Bedrooms require a secondary meas of escape and rescue—usually it is a window. Most people take this to mean that there has to be a second way out of the room—but just as important it is a way for emergency personnel to get into the room.
Teenagers will often have their own reasons.
Size requirements necessary to meet current standards are sometimes confusing and difficult to understand. This post will attempt to inform the reader as to these requirements.
The minimum “clear opening” width is 20” and the minimum “clear opening” height is 24.” I would be pretty simple if this was all we had to know about it, but these dimensions do not take into account that there is also a minimum “sq ft” requirement. 5.7 sq ft when the window is NOT a grade and 5 sq ft when it is at IS at grade.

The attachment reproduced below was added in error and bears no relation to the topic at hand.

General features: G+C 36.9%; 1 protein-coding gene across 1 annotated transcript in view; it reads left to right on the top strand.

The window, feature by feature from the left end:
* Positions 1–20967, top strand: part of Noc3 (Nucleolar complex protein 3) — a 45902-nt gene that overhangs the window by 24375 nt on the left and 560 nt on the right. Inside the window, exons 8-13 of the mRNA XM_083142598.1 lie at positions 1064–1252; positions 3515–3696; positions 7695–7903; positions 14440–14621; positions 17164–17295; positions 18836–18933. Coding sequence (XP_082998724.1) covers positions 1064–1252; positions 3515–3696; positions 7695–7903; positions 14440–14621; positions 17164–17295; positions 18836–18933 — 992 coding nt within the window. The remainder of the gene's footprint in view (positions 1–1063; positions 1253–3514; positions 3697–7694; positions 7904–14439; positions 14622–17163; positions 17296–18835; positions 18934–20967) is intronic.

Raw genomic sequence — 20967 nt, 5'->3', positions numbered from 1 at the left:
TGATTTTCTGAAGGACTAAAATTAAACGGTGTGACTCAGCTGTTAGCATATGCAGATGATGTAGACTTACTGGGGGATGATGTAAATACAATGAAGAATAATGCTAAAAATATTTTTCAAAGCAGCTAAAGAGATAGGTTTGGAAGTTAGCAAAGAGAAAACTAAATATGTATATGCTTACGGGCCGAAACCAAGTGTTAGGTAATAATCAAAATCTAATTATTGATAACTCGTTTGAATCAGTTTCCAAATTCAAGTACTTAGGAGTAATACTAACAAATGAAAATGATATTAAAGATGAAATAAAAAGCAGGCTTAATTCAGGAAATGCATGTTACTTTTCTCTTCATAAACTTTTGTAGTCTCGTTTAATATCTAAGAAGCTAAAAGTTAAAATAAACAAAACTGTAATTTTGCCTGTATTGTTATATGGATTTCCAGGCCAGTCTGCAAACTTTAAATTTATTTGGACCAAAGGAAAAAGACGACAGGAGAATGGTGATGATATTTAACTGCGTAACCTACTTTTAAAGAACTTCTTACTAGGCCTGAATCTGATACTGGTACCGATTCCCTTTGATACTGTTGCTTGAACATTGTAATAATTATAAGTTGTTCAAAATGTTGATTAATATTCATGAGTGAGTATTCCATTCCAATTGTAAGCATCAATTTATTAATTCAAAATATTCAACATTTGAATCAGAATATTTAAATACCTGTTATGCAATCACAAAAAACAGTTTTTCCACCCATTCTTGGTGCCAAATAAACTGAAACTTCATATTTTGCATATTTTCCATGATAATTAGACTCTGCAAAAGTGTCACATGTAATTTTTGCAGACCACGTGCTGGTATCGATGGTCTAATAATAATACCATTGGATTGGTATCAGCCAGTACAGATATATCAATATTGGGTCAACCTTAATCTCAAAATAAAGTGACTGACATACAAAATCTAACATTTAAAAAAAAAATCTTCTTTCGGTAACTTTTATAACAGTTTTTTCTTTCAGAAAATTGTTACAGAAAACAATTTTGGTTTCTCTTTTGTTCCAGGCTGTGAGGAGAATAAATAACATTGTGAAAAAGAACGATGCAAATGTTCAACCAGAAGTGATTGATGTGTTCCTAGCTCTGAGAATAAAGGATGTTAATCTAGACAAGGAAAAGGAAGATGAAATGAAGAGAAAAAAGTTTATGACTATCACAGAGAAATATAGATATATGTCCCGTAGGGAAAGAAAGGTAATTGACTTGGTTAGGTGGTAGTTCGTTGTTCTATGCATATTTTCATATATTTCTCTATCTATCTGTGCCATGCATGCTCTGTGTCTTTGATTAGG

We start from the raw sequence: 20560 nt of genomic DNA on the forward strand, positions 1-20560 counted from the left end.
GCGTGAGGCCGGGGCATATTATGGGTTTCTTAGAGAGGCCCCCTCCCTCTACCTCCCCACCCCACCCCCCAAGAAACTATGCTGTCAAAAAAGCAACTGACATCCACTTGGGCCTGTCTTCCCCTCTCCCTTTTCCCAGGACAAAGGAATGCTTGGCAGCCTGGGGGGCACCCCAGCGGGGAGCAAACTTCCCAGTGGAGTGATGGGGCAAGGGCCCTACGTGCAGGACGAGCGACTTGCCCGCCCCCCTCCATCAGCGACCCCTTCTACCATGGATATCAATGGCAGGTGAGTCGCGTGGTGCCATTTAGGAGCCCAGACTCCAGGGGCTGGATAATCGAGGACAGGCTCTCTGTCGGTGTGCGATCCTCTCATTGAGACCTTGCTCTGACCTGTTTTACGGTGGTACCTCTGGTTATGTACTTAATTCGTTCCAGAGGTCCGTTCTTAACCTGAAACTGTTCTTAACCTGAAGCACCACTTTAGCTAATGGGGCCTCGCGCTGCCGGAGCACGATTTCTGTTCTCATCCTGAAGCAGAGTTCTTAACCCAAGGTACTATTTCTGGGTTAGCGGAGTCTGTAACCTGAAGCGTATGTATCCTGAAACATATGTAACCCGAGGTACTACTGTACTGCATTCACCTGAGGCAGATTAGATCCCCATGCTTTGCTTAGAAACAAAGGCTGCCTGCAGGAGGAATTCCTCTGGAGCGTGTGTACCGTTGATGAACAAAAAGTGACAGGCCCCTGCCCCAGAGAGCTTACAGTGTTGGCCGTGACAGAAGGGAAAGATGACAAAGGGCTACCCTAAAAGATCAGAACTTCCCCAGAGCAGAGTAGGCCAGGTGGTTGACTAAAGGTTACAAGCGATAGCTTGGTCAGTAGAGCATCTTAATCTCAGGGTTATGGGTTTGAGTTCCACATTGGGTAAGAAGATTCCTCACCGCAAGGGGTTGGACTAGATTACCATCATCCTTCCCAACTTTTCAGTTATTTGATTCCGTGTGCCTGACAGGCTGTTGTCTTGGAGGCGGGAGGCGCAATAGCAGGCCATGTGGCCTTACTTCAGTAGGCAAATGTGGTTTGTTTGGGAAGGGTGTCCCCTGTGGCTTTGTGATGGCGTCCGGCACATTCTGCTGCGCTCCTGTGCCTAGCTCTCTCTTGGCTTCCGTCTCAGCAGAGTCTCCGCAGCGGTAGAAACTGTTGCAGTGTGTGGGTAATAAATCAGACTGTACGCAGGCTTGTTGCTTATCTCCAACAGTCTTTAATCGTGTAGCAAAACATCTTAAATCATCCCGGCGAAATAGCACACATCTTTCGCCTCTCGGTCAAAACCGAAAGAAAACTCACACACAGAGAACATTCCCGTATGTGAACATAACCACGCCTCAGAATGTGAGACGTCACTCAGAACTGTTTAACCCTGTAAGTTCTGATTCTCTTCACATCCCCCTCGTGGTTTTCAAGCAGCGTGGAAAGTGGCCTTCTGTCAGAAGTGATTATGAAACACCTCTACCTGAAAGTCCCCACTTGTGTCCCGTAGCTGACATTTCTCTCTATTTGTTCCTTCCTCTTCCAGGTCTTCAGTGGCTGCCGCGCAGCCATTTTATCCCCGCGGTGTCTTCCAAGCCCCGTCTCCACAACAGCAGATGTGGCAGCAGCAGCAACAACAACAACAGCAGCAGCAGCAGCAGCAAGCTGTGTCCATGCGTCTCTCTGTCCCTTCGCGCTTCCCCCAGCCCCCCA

“Clear Opening” definition. This means that the measurement is made from anything that protrudes into the opening—such as the sash of the casement window pictured at the left—not the width of the opening if the sash were not there.
“At grade” is defined as not more than 44″ above the ground/landing when measured on the exterior side.
With a little simple math we would find that a window 20″ x 24″ would only have 3.33 sq ft and therefore would not meet escape and rescue opening requirements.
The diagram below shows that if a window has a clear opening size of 20” wide, we would need a height of 41.05.” Any rectangle, the sides of which fit against the two purple lines, would have to have the opposite two side’s corner intersect the diagonal blue line if the window is above grade. If the window is at grade, we can use the green line.
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